This week’s City Council meeting featured a vote over a popular new development in Jackson Ward and some tax relief for nonprofits. Also, the return of Silver Persinger!
I’m sitting in the press area today between Silver Persinger and Richard Harman. It’s a little section for the press that sits slightly above Marty Jewell, Reva Trammel, and company. While waiting for the show to begin I got a chance to talk with Council TV host (yes, they have one: Mr. Harman). He is the friendly voice who welcomes you, summarizes the day’s business and wraps it all up after it’s over. He’s been in broadcasting for 55 years starting with the early days of Rock n’ Roll. He’s an interesting, funny, and nice man I’d like to tell you a lot more about sometime.
Sitting on my right is Silver. The good news is that, after taking off most of 2011, he is back on the job again. I’ve a real respect for his work ethic, not to mention his stamina. He documents almost everything on video, has a real grasp of legislation and has an opinion on most everything. Well known to all council members, Silver often speaks to several papers each meeting, including subcommittee meetings, introducing himself each time with, “Hello, I’m Silver Persinger, a citizen of Richmond.” He’s an institution and I’m glad to see him. In his “spare” time he tapes the Occupy Richmond General Assembly. Last night’s meeting he tells me went on for 4 1//2 hours. Even he seems a little bit overwhelmed by it.
I’m close enough to Marty Jewell to read his email, and I will have to watch myself. I have to make sure I don’t bust out laughing. If there is one thing Marty Jewell takes seriously, it is Marty Jewell, and I don’t want to lose my seat at the big kid’s table. This looked to be a big night for Mr. Jewell as he’s got two papers on the Agenda. One urging the City and the Police to exercise “forbearance and restraint” in regards to Occupy Richmond and another to establish a free speech park in Kanawha plaza– which would include overnight camping. Had they been on the agenda, sparks might have flown and there would have been a fuller house, but both have been continued and the gallery is mostly empty. Actually most of the papers have been continued leaving only two contentious topics: Eggleston Plaza and tax breaks for non profits. But first we have awards to give.
The first award goes to Dr. Philip James Schwarz for this long time contributions to the Slave Trail Commission. Standing up with him is former Councilwoman and current Delegate Deloris McQuinn. Also in his retinue is outgoing James River Park Director Ralph White. Cynthia Newbille presented the award. He is genuinely liked and was warmly applauded.
The second award went to Project W.A.R.M. (Wood Association of Richmond Metro) which collects wood from downed city trees, cuts, and delivers it to needy families to be used as firewood. Last year 444 deliveries were made to 62 to families. Project W.A.R.M received its award from Kathy Graziano and also received an appropriately warm round of applause.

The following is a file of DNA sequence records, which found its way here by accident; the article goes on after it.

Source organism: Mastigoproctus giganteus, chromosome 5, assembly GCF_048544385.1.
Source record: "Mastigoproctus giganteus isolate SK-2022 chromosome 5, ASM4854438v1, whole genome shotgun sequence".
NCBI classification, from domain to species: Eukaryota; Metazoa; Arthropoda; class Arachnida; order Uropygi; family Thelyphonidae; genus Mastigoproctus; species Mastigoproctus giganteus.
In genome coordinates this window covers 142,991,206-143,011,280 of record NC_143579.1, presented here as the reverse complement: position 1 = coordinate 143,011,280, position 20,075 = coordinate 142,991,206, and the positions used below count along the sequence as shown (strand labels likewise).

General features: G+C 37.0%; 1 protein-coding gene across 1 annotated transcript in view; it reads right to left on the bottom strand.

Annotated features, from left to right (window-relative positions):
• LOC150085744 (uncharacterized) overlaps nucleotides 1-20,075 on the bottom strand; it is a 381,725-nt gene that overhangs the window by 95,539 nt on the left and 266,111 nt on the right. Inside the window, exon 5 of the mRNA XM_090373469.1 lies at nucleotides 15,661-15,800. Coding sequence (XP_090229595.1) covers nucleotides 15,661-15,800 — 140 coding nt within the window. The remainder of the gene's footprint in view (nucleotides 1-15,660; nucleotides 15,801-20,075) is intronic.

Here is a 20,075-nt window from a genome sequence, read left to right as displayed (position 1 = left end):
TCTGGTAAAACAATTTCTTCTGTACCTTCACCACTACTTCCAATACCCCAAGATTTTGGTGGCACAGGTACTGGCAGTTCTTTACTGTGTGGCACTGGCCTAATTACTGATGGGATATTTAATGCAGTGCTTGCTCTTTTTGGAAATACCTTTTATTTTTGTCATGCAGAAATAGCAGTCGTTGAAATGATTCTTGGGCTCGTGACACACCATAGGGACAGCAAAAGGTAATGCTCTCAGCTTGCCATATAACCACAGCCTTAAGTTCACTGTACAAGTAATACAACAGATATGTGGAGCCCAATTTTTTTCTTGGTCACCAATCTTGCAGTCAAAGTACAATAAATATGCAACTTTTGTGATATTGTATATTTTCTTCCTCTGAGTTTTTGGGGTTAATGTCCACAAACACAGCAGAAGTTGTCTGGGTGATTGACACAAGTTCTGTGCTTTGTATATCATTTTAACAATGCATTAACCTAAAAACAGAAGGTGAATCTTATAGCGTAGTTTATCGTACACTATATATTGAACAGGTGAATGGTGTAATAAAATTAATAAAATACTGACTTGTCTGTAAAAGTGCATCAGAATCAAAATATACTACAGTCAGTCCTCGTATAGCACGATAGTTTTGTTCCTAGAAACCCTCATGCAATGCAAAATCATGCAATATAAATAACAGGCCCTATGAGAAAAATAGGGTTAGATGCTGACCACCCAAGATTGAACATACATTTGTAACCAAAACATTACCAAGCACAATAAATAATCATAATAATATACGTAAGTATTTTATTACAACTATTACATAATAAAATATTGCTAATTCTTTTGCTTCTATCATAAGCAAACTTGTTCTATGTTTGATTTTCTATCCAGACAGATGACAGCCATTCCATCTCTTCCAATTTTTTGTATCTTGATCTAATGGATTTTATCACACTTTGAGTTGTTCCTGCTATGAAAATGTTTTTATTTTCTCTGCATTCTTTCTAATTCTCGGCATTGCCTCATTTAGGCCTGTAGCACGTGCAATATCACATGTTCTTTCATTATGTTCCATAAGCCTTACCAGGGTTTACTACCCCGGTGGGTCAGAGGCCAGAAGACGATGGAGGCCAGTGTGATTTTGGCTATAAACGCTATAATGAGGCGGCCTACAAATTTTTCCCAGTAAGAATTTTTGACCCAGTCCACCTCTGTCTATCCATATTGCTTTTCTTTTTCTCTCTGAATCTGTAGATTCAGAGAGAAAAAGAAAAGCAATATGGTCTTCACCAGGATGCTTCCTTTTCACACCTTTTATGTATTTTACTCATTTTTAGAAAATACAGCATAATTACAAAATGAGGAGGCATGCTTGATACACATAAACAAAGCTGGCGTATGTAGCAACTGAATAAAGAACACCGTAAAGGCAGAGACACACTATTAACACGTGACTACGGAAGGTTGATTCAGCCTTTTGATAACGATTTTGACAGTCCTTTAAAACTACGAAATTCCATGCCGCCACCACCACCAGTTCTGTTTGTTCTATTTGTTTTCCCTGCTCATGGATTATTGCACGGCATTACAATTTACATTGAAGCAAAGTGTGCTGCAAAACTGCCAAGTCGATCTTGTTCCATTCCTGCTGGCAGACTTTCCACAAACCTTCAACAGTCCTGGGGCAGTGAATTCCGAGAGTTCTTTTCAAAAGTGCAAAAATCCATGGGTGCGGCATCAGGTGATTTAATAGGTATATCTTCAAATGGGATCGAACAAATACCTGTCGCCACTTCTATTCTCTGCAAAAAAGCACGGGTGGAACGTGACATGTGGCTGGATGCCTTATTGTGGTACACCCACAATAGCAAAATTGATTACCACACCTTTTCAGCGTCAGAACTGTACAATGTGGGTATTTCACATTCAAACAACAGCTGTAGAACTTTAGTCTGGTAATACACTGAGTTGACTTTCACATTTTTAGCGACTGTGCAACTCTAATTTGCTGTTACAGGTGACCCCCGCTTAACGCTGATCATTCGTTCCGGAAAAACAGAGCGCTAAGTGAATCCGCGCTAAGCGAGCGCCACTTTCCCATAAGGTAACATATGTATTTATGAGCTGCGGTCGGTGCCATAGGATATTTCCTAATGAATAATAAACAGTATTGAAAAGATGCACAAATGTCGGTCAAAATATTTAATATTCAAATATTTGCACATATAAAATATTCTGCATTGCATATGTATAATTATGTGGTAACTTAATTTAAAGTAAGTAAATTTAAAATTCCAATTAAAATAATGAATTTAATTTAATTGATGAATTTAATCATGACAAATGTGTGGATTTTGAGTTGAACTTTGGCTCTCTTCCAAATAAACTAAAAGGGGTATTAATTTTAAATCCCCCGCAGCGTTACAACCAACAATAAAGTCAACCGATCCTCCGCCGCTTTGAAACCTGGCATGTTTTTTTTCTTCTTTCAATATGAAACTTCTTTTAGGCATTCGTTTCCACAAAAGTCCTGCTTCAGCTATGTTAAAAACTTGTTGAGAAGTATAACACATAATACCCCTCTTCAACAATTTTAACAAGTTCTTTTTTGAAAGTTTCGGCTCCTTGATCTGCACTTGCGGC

Now for business. First up is the special use permit for what has been dubbed Eggleston Plaza. This is 31 residential units being built above 1st floor retail space. It is named for the former Eggleston Hotel that collapsed on the same site three years ago. The only issue here is the lack of parking, which is so scarce that Council has proposed requiring only 15 spaces within a quarter mile. Samuels spoke against the amended version (as did Silver) saying the area was choked for parking–which it is–with activities at the Hippodrome and Mansion 526 cars line up down the block while waiting for valet parking. Residents will tell you what a scramble it is to find parking each night. In the end the paper passed. Nobody wanted to stand in the way of this popular project. As the area grows, the parking wars won’t go away. I expect more on this later.
The second item was an ordinance giving property-owning nonprofits, such as the Byrd Theater, tax exempt status on their property. You’d think this would be a slam dunk, but not so. Chris Hilbert, Ellen Robertson, and Kathy Graziano all were concerned about the unknown cost in tax revenue (estimates ranged from $200,000 to $500,000) to the city. Jewell, Connors and others spoke of how the value of these nonprofits to the city far exceeds and loss in tax revenue. Opposition again melted and the measure passed overwhelmingly.
The citizen comment speakers were up next. Lately they have been relegated to the end of the session, which I’ll tell you takes some of the luster out of occasion. Since the session was short, they only had to wait two hours. In many cases, they don’t go on until 9 or 10 at night.
Vivek Kain urged Council to take a preemptive stand against an as yet undeclared war against Iran. He hammered the issue for exactly 3 minutes then turned and left.
Charles Willis, President of Citizens Against Crime, came to plea for some cash to continue their work. At the end, Reva Trammel promised to get it for him, personally.
I then booked out of there ahead of the Council announcements or any late surprises. So far as I know there weren’t any. Back again in two tweeks.
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